Format

Send to

Choose Destination
Prog Retin Eye Res. 2012 Nov;31(6):661-87. doi: 10.1016/j.preteyeres.2012.06.003. Epub 2012 Jul 5.

Cell replacement and visual restoration by retinal sheet transplants.

Author information

1
Department of Anatomy & Neurobiology, Reeve-Irvine Research Center, Sue & Bill Gross Stem Cell Research Center, University of California at Irvine, 1101 Gross Hall, 845 Health Science Rd., Irvine, CA 92697-4265, USA. mseiler@uci.edu

Abstract

Retinal diseases such as age-related macular degeneration (ARMD) and retinitis pigmentosa (RP) affect millions of people. Replacing lost cells with new cells that connect with the still functional part of the host retina might repair a degenerating retina and restore eyesight to an unknown extent. A unique model, subretinal transplantation of freshly dissected sheets of fetal-derived retinal progenitor cells, combined with its retinal pigment epithelium (RPE), has demonstrated successful results in both animals and humans. Most other approaches are restricted to rescue endogenous retinal cells of the recipient in earlier disease stages by a 'nursing' role of the implanted cells and are not aimed at neural retinal cell replacement. Sheet transplants restore lost visual responses in several retinal degeneration models in the superior colliculus (SC) corresponding to the location of the transplant in the retina. They do not simply preserve visual performance - they increase visual responsiveness to light. Restoration of visual responses in the SC can be directly traced to neural cells in the transplant, demonstrating that synaptic connections between transplant and host contribute to the visual improvement. Transplant processes invade the inner plexiform layer of the host retina and form synapses with presumable host cells. In a Phase II trial of RP and ARMD patients, transplants of retina together with its RPE improved visual acuity. In summary, retinal progenitor sheet transplantation provides an excellent model to answer questions about how to repair and restore function of a degenerating retina. Supply of fetal donor tissue will always be limited but the model can set a standard and provide an informative base for optimal cell replacement therapies such as embryonic stem cell (ESC)-derived therapy.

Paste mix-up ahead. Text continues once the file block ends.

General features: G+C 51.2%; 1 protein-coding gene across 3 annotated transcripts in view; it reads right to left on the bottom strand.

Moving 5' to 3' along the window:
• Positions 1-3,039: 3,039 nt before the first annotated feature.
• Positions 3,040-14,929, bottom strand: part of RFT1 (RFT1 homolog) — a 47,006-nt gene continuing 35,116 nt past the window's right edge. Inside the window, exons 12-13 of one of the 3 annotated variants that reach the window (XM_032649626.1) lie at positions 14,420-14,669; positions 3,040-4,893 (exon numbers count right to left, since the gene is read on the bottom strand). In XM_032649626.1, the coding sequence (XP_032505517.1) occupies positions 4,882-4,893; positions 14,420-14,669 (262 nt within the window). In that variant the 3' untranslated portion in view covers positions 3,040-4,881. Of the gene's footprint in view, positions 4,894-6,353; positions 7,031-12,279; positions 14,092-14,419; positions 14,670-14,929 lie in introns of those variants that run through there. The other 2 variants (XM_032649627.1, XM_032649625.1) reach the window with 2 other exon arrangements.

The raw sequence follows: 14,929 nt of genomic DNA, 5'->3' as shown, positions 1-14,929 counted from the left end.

PMID:
22771454
PMCID:
PMC3472113
DOI:
10.1016/j.preteyeres.2012.06.003
[Indexed for MEDLINE]
Free PMC Article

Supplemental Content

Full text links

Icon for Elsevier Science Icon for PubMed Central
Loading ...
Support Center